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I just welded this up today for my 280 pound Brooks anvil. It has a 1" top plate, the legs are 2X3 tubing, and the floor-mount plates are 1/2" X 3" bar. I drilled holes in them so if I ever happen to find the perfect spot for the anvil by the forge, I will bolt it to the floor with some Hilti anchors.

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Thats a nice stand Mark. I like the way you turned the feet inward. Wheres the anvil?
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Thats a nice stand Mark. I like the way you turned the feet inward. Wheres the anvil?


Thanks Brian. Here is a pic of the anvil (with my other anvils) on the stand.

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Pardon the welds...

I'm just in the process of sourcing the materials for a stand for my 450 pound Peter Wright. I haven't decided if I will build a similar one to this, or a different style that should put to rest the debate over which way the horn should be facing. While pushing snow this winter, my brother broke the front axle on one of the tractors on the farm. I'm thinking of making a stand with the axle assembly that will allow you to turn the anvil to any direction you want, with an indexing mechanism to hold it in place. I haven't sorted out the design details yet, I'm just mulling over the logistics in my head right now.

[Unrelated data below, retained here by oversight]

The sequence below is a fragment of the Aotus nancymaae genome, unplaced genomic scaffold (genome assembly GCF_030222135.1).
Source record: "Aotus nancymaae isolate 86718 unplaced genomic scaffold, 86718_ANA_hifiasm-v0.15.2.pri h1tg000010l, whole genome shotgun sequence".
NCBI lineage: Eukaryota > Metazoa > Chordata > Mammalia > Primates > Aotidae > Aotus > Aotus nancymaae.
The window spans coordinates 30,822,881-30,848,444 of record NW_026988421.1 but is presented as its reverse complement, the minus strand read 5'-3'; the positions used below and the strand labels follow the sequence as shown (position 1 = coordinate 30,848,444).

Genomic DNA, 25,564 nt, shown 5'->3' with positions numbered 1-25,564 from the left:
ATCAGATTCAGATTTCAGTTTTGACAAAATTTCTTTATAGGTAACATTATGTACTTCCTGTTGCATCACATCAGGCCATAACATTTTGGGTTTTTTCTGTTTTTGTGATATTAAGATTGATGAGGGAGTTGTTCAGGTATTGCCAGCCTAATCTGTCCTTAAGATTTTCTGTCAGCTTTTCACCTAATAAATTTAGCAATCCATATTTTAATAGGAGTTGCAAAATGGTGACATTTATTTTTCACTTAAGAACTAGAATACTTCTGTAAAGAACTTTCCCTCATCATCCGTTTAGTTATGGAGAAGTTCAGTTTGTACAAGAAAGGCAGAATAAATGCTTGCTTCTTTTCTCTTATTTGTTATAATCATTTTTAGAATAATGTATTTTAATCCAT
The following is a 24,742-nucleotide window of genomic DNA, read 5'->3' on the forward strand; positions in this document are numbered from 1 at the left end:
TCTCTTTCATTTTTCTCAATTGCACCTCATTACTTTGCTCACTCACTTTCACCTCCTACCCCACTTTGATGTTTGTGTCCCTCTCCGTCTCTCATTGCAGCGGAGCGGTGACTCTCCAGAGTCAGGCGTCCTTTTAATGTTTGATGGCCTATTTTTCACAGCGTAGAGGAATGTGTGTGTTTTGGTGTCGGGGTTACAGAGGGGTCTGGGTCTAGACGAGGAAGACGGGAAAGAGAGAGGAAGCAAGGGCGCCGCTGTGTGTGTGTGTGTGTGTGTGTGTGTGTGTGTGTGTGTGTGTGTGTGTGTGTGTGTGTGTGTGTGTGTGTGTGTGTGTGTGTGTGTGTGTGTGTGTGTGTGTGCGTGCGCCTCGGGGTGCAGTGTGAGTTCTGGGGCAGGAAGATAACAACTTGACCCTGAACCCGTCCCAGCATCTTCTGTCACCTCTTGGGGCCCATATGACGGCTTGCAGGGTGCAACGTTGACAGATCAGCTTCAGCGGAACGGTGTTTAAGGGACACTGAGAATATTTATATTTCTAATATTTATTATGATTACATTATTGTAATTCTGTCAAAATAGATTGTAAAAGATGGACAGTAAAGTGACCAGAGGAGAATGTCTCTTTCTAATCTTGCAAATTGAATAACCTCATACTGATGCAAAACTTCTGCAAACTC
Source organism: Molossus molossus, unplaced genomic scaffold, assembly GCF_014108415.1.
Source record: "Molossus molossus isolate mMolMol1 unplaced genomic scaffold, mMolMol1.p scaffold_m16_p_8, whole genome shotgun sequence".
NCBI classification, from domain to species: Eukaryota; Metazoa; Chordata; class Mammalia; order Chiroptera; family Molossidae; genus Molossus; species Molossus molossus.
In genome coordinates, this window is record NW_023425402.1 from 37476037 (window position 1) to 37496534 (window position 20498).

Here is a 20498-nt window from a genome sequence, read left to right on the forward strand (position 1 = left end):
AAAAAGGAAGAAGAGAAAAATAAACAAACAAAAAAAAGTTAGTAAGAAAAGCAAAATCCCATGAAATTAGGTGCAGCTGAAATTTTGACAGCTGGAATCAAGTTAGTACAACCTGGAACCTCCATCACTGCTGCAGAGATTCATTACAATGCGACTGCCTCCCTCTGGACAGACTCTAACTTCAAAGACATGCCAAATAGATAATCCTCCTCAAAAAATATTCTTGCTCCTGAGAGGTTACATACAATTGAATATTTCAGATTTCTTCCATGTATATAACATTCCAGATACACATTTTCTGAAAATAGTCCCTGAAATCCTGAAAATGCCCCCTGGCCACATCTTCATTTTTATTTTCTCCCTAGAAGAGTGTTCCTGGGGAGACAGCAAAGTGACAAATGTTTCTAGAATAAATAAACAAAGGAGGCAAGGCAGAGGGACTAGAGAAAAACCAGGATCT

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Thanks Brian. Here is a pic of the anvil (with my other anvils) on the stand.

post-4446-0-08532100-1300240885_thumb.jp

Pardon the welds...